Joe Heath, who spoke at Etheridge’s concert, thinks Trump is on the wrong side of history. “It’s not just him, but it seems like his whole cabinet is out of touch and ill-informed,” he says, citing the president’s intentions to cut EPA R&D spending by more than 40 percent. “Report after report shows that renewable energy employment exceeds that of fossil fuel-based industries. For instance, solar electricity generation now employs more people than the electricity generation of coal, oil and natural gas combined. Jobs in fossil fuel extraction and services have declined by more than 4 percent annually since 2012. Wind and solar jobs exist in every state—something that could benefit Central New York and the Rust Belt, in general.”

Regardless, construction of DAPL remains on schedule, with oil expected to flow in mid-March. (When completed, the pipeline will pump 470,000 barrels of crude a day from North Dakota to Illinois.) Trump also is resurrecting the Keystone XL pipeline, a 1,200-mile project that Obama rejected in 2015. Should Keystone ever get off the ground, it will shift more than 800,000 barrels daily from the Canadian oil sands to refineries in the Gulf Coast.

Indeed, DAPL and Keystone are ambitious projects, but, compared to the 2.5 million miles of U.S. pipelines already in existence, they are a “drop in the bucket,” writes David Zeiler in The Wall Street Examiner. One study reveals that, from 2013 to 2015, the United States added more than 12,000 miles of crude oil pipelines—presumably while nobody was looking.

“Most people don’t even know that pipelines get created all the time,” Heath says. “But there’s a lot we can do, using popular support to turn the tide and affect change. We did it with fracking [which New York State prohibited in 2015], and we can do it again with the Dakota Access Pipeline. If investor confidence continues to erode, the project could become financially disadvantageous, and more lending institutions would pull out.”

Leave it to Etheridge, also a well-known medical marijuana advocate, to end on a, uh, high note. “I’m not one to meet crazy with crazy, but, if I had a chance to sit down with Trump, I’d tell him that Standing Rock is about spirit, about reality,” she chortles. “I would say, ‘Donald, try choosing the opposite of fear. Let’s have a smoke, and talk about it.’”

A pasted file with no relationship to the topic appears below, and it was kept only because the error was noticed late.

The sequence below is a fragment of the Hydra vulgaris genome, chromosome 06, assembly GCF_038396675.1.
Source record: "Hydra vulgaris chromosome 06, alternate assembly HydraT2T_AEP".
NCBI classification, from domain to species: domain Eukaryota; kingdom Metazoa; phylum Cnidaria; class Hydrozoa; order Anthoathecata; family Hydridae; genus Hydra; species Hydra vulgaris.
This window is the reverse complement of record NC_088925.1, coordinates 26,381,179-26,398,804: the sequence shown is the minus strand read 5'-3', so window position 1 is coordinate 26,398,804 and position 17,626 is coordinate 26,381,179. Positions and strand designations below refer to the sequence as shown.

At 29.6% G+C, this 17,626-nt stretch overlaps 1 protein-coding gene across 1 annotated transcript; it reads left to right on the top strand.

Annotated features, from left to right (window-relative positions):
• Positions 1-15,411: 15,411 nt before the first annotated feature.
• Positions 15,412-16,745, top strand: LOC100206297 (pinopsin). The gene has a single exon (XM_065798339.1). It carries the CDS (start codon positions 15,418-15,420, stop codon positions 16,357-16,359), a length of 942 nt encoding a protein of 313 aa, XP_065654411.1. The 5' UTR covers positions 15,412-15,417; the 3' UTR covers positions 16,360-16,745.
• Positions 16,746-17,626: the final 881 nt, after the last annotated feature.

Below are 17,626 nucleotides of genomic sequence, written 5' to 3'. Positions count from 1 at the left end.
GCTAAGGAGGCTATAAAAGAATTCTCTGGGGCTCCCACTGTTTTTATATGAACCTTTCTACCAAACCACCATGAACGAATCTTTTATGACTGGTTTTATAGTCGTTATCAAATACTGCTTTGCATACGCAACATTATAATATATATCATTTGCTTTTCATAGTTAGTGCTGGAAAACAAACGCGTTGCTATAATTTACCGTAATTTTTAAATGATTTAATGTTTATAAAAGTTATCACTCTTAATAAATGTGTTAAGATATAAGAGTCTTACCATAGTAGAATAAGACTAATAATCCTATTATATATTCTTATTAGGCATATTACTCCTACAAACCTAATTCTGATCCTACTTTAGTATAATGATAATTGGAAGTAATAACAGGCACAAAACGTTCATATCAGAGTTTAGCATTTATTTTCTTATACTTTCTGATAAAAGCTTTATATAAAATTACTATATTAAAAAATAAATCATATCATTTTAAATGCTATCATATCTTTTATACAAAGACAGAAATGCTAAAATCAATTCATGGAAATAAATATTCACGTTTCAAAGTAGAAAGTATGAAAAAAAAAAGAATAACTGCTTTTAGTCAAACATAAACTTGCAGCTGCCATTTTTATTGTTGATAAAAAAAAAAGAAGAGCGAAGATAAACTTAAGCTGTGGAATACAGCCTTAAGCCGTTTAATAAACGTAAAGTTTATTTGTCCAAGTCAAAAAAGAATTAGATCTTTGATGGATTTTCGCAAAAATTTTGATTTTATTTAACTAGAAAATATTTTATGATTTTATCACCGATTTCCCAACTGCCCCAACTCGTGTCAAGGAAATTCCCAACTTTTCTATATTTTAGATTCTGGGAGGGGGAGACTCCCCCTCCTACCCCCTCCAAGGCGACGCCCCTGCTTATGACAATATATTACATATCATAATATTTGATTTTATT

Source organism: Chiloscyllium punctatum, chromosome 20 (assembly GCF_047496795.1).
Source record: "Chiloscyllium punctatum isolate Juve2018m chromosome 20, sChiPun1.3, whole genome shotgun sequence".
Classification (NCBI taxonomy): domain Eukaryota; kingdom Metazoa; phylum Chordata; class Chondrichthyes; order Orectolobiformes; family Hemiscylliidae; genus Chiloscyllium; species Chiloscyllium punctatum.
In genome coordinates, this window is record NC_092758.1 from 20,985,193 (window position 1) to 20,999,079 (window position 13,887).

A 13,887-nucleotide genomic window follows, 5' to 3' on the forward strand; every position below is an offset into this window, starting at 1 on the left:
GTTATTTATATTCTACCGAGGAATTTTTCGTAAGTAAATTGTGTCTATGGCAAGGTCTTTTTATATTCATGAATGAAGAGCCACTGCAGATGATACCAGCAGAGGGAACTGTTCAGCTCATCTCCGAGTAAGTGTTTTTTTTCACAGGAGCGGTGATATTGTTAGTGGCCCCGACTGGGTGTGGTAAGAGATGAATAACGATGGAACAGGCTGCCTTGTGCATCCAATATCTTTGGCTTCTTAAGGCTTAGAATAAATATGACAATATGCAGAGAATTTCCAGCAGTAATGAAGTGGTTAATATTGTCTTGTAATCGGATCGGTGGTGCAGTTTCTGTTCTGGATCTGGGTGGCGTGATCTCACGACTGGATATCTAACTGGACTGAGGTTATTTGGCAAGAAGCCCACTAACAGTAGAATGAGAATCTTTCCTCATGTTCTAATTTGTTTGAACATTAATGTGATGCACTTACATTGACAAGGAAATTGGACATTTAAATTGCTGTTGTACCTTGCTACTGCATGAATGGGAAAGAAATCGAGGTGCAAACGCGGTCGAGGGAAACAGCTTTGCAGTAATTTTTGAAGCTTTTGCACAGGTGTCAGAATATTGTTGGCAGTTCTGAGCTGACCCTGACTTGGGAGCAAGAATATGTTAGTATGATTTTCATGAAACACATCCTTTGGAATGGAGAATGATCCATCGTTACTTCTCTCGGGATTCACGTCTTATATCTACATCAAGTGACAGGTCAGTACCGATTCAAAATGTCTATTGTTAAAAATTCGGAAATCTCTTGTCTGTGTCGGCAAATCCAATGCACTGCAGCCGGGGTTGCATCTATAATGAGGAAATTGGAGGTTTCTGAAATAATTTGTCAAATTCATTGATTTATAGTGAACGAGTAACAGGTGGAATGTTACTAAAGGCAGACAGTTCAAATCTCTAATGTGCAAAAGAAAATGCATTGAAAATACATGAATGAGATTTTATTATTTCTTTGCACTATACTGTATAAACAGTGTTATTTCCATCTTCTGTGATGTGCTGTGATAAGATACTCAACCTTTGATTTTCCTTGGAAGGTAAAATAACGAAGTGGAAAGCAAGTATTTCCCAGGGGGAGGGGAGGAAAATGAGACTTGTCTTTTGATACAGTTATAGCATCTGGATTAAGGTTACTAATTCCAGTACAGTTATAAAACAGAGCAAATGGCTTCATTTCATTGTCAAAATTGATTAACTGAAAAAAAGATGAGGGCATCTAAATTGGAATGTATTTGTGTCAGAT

David Archambault II (Standing Rock Sioux Tribe)
David Archambault II (Standing Rock Sioux Tribe)

Standing Rock is proof that Christianity is in crisis. At least, that is what Phil Arnold thinks. “Every piece of property bought or sold in the United States, including the territories of our original nations, is based on the Doctrine of Discovery,” he says. “Only Indians cannot own land. They are unable to build equity. That is why Native American reservations are among the poorest communities in the country. As long as they are denied the right to control their resources, they will be locked into poverty and federal dependence.”

Arnold is part of a growing cadre of scholars to denounce Christian jurisdiction over indigenous lands and peoples. It is something, he says, that began in 1493, when Pope Alexander VI unveiled the Doctrine of Discovery to condone the enslavement or killing of people who would not convert to Christianity. Divine Law also gave Christian explorers—and, later, U.S. land speculators—permission to discover, claim and exploit indigenous territories.

“Pope Alexander’s so-called ‘Christian Empire’ morphed into the American Empire, and became the framework for the kind of domination that persists to this day, with President Trump and the Army Corps of Engineers,” Arnold says. “It’s this intertwining of Christianity and American imperialism—using acquired jurisdiction to take over the lands of heathens and infidels, as the Justice Department once put it—that defines Standing Rock.”